The Story of Redemption


The Reformation Spreads

It was through the writings of Wycliffe that John Huss of Bohemia was led to renounce many of the errors of Romanism and to enter upon the work of reform. Like Wycliffe, Huss was a noble Christian, a man of learning and of unswerving devotion to the truth. His appeals to the Scriptures and his bold denunciations of the scandalous and immoral lives of the clergy awakened widespread interest, and thousands gladly accepted a purer faith. This excited the ire of pope and prelates, priests and friars, and Huss was summoned to appear before the Council of Constance to answer to the charge of heresy. A safe conduct was granted him by the German emperor, and upon his arrival at Constance he was personally assured by the pope that no injustice should be done him. SR 337.3

After a long trial, in which he maintained the truth, Huss was required to choose whether he would recant his doctrines or suffer death. He chose the martyr's fate, and after seeing his books given to the flames, he was himself burned at the stake. In the presence of the assembled dignitaries of church and state, the servant of God had uttered a solemn and faithful protest against the corruptions of the papal hierarchy. His execution, in shameless violation of the most solemn and public promise of protection, exhibited to the whole world the perfidious cruelty of Rome. The enemies of truth, though they knew it not, were furthering the cause which they sought vainly to destroy. SR 338.1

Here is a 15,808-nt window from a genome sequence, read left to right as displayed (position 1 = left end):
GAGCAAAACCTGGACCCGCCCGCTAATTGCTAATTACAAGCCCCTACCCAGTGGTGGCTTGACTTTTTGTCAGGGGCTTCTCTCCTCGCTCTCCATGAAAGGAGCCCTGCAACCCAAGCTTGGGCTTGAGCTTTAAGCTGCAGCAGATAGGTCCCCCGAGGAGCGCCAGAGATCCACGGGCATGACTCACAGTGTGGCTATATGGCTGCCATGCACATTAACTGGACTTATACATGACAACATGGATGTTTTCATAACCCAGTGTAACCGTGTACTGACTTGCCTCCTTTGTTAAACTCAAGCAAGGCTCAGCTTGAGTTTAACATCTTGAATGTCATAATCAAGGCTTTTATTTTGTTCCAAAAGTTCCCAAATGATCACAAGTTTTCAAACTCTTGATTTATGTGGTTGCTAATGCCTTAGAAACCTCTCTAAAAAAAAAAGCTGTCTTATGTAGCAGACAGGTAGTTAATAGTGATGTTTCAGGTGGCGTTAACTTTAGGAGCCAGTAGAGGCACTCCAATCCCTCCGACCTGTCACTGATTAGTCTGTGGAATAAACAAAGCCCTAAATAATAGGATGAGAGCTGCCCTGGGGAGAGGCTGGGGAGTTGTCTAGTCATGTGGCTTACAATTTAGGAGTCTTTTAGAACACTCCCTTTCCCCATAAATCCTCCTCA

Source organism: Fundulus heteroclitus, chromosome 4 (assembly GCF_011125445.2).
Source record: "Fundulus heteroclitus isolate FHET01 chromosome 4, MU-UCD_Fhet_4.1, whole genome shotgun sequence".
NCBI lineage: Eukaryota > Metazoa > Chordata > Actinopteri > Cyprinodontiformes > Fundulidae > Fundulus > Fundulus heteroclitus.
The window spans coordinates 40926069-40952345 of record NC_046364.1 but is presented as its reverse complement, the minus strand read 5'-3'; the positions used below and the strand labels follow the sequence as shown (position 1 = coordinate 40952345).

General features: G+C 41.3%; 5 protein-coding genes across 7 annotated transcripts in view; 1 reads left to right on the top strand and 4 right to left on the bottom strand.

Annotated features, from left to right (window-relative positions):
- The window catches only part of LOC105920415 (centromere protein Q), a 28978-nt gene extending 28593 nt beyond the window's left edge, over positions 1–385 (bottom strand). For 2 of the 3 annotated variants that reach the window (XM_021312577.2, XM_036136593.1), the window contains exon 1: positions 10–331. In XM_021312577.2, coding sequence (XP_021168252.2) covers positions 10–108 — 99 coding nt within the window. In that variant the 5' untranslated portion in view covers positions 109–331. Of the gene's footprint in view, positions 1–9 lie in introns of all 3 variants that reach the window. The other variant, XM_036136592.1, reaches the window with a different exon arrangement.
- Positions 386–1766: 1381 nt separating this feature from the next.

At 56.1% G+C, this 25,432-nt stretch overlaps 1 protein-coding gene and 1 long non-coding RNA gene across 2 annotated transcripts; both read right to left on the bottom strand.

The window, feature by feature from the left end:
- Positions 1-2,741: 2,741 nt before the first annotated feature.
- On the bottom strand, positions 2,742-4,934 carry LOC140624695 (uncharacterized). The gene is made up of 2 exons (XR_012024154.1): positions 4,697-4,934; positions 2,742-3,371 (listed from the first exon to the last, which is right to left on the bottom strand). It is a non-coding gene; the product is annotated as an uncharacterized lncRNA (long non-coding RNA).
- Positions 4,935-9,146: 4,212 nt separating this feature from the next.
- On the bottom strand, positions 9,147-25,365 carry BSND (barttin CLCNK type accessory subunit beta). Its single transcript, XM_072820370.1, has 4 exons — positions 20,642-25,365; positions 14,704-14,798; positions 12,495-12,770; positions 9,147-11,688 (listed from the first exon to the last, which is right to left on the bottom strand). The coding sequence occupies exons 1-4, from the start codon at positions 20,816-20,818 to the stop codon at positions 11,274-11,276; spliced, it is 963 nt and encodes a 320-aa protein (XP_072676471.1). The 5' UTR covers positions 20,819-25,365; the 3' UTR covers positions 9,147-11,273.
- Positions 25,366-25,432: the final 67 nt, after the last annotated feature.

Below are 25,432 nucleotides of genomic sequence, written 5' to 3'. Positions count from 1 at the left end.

Notwithstanding the rage of persecution, a calm, devout, earnest, patient protest against the prevailing corruption of religious faith continued to be uttered after the death of Wycliffe. Like the believers in apostolic days, many freely sacrificed their worldly possessions for the cause of Christ. SR 338.2

Strenuous efforts were made to strengthen and extend the power of the papacy, but while the popes still claimed to be Christ's representatives, their lives were so corrupt as to disgust the people. By the aid of the invention of printing the Scriptures were more widely circulated, and many were led to see that the papal doctrines were not sustained by the Word of God. SR 338.3

When one witness was forced to let fall the torch of truth, another seized it from his hand and with undaunted courage held it aloft. The struggle had opened that was to result in the emancipation, not only of individuals and churches, but of nations. Across the gulf of a hundred years men stretched their hands to grasp the hands of the Lollards of the time of Wycliffe. Under Luther began the Reformation in Germany; Calvin preached the gospel in France, Zwingle in Switzerland. The world was awakened from the slumber of ages, as from land to land were sounded the magic words, “Religious Liberty.” SR 338.4